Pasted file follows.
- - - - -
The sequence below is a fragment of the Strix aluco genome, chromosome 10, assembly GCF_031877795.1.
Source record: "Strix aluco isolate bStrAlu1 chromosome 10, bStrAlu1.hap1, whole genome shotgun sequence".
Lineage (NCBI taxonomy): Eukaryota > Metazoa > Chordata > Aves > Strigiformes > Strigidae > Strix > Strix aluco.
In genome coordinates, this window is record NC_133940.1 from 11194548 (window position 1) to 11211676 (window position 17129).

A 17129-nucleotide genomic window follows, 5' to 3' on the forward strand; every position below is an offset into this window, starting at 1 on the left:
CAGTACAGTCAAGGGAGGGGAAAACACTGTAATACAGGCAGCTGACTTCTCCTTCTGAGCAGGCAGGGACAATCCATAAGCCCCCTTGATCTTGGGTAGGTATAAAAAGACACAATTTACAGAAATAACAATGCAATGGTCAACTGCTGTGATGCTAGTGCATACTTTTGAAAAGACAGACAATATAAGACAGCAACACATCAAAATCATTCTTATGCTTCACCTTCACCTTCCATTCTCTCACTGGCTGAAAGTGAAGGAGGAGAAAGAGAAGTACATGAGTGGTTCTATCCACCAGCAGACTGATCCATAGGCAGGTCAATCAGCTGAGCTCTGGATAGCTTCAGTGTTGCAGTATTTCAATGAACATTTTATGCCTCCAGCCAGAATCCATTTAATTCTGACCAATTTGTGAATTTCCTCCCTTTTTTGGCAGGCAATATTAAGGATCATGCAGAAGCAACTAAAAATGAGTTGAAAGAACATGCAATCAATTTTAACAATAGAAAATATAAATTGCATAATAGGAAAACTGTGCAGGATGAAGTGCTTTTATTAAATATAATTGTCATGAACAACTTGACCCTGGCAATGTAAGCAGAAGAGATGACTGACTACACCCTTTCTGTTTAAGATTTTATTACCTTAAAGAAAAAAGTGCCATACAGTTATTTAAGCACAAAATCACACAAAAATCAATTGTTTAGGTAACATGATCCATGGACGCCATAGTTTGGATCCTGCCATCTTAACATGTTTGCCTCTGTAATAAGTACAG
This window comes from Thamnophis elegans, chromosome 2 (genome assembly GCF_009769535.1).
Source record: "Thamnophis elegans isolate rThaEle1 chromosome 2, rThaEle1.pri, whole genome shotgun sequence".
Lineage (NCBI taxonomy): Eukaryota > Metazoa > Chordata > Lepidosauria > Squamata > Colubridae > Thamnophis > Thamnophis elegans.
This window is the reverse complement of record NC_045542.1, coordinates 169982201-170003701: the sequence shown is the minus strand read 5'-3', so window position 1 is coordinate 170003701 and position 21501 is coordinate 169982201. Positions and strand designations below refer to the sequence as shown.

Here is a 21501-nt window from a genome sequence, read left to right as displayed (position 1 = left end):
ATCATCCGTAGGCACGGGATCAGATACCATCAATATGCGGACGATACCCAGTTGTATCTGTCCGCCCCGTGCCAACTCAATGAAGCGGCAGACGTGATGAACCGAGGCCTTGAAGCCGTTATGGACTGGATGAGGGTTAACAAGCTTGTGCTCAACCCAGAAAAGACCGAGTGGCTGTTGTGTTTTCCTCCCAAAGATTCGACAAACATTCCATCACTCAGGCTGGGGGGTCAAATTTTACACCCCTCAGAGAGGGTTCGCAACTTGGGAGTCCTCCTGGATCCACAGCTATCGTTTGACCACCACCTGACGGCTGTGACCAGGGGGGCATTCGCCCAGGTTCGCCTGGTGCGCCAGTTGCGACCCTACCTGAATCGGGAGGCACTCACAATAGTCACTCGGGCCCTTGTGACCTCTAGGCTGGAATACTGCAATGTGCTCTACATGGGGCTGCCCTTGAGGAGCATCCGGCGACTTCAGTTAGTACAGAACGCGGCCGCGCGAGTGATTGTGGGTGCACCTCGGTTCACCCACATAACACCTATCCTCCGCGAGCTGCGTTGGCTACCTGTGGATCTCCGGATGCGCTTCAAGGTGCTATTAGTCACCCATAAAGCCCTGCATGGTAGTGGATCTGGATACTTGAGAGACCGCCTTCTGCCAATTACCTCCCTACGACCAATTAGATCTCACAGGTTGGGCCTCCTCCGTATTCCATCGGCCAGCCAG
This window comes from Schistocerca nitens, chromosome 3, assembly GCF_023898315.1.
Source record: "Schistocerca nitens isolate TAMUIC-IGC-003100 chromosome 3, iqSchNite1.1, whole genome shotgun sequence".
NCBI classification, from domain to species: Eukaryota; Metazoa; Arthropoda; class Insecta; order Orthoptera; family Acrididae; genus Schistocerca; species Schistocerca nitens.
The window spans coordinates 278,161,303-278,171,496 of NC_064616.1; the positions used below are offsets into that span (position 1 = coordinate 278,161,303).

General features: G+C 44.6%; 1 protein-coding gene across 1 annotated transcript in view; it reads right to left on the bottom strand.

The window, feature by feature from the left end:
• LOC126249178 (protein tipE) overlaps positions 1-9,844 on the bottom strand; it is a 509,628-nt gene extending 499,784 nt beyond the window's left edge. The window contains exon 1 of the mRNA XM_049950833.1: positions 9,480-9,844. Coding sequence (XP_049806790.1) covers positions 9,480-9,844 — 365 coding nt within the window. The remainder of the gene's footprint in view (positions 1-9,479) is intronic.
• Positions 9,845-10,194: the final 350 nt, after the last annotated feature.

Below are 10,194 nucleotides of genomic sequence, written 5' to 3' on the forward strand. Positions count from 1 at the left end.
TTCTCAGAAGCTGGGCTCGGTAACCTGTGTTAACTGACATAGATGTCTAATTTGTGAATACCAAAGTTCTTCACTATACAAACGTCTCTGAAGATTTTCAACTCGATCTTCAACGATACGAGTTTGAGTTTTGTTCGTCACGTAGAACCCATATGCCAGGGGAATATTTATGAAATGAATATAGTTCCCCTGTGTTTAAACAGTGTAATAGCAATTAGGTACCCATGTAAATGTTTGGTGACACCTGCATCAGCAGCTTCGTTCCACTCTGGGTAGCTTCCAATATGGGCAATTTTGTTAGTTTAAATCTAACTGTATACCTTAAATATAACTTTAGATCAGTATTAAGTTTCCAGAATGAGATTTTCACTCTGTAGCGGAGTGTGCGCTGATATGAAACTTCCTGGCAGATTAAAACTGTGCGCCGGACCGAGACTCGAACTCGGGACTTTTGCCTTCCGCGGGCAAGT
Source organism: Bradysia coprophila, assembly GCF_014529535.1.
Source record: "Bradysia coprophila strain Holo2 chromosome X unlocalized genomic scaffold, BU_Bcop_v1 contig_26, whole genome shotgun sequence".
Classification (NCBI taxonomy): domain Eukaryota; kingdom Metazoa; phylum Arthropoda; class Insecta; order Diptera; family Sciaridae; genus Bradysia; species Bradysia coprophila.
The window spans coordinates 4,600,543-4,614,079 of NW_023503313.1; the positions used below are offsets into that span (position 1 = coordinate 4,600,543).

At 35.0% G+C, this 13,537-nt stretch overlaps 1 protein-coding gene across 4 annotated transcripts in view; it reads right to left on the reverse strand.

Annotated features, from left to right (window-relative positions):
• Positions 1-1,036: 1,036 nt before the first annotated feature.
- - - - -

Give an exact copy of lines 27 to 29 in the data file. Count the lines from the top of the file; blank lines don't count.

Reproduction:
At 35.0% G+C, this 13,537-nt stretch overlaps 1 protein-coding gene across 4 annotated transcripts in view; it reads right to left on the reverse strand.

Annotated features, from left to right (window-relative positions):
• Positions 1-1,036: 1,036 nt before the first annotated feature.